By Shannon Scott
This writing is a little something I’ve read at Jack’s grave during my tours of Bonaventure. Its fitting he’s buried near the entrance of the place that his photograph immortalized for the rest of time. I avoided telling his story grave side because it was too emotional. In fact the first time I read this, a group of 30 people basically saw me cry, pause and then cry some more. I didn’t see it coming but it was like I could process his loss doing that there. I’m sure I’ll cry again there some night. I don’t mind. I think it adds to the storytelling and is fitting of his memory to show people how he was admired and loved. I think this is the role of story teller at times. You become a vessel for such spiritual feeling and its personal but more than that too. With the recent passing of another friend and recent burial in Bonaventure, I was reminded of this writing and wanted to share it.
I lived on Jones & Abercorn for 14 years, and Jack Leigh’s studio & home was at the corner of Oglethorpe & Abercorn Street. We shared more conversations in that stretch of city life than I can count. He was a sage soul. Quiet & reserved so it was hard to “know him.” He spoke worlds in a chuckle, nod or smile and not sure if he was conscious of that or that was just “him.” Me, I just talk a lot. His ex wife, Susan Patrice spoke to that in regard to his taking the famous photo of “The Bird Girl” for the dust jacket of “The Book.” She told me that Jack told her he “courted the fog” in order to get this shot. Yes, perhaps in his quiet reserve, he could siphon such moments with the energy he didn’t spend speaking. Anyway, Jack always showed real appreciation for other artists and people doing their thing and always wore black jeans, black shoes and a black t-shirt like some college kid in art school. Its been weird, following his death, to have watched his prolific studio go from convenience store to Thai take-out. His ex-wife, mother of his children, one aptly named Gracie and you can guess why, is a dear friend of mine & photographer too. As Jack was dying of colon cancer, the theory being the exposure to dark room chemicals, he turned very yellow and Susan, his ex, my friend, would walk with him up and down Abercorn. Of course he was dying and so the looks we all exchanged were what they were, but he seemed like same old Jack, not bothered by too much, even dying. But his eyes also said to me he didn’t want to leave the world, especially for his children. Even so, The Bird Girl became their angel and my guess set them up for life financially and has helped them go to college and much more. The memory of him evokes a big sigh from me as I sit here…. I know Bonaventure Cemetery was famous before him, but how famous would it be now without that photo? The book was good, but the photo was what sold it all the way around and everyone kind of knew that. It made Bonaventure famous in the way Jim Morrison made Pere Lachaise a worldwide, household name. I mean only so many know Jean Paul Sartre right? Anyway, Jack would appreciate us thinking of him and me bringing him back to life a little here today. I’ll tell you something that I don’t always share with folks. The magic of Savannah is that even if you don’t know the local characters in depth, like you grew up with them, or sat at their dinner tables or shared a beer with them? Doesn’t matter. What you do know of them, makes you love them like they were your dearest, and when they pass on, it tugs at you just the same as if you had done all of that and more with them. And THAT is what makes Savannah so magical. Visiting Bonaventure is kind of like getting a free moment inside of Heaven. You get to visit old friends for a minute. Sure you have to go after a bit, but its like having a pass to the place that you can use time and time again.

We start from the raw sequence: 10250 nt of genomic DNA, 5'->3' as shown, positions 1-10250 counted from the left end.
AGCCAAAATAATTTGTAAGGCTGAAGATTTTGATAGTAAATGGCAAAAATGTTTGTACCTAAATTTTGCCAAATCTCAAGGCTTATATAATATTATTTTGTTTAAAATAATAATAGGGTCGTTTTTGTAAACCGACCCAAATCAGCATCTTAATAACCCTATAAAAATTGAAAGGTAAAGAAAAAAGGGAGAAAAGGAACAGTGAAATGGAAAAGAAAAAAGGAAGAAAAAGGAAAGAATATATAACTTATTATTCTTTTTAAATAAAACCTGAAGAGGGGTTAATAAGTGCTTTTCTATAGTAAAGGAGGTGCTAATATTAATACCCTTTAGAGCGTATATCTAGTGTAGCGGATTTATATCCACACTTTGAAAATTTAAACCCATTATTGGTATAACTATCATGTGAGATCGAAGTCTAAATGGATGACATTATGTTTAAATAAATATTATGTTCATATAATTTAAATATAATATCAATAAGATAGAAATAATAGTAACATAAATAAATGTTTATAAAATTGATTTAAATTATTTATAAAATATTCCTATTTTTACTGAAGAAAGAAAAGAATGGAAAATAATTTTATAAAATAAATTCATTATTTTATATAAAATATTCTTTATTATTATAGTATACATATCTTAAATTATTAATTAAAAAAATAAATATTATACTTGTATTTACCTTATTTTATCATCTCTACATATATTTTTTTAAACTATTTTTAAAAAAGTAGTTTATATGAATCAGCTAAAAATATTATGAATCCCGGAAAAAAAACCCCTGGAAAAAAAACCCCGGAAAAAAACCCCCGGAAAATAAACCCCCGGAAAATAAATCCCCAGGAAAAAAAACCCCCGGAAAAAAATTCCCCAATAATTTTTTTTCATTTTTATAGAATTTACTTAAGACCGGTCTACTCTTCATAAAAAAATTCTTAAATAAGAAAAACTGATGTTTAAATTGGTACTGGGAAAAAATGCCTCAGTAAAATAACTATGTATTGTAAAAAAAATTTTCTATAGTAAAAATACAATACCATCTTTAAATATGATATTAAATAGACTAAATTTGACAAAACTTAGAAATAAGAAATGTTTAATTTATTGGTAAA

Jack Leigh November 8, 1948 to May 19, 2004. My friend.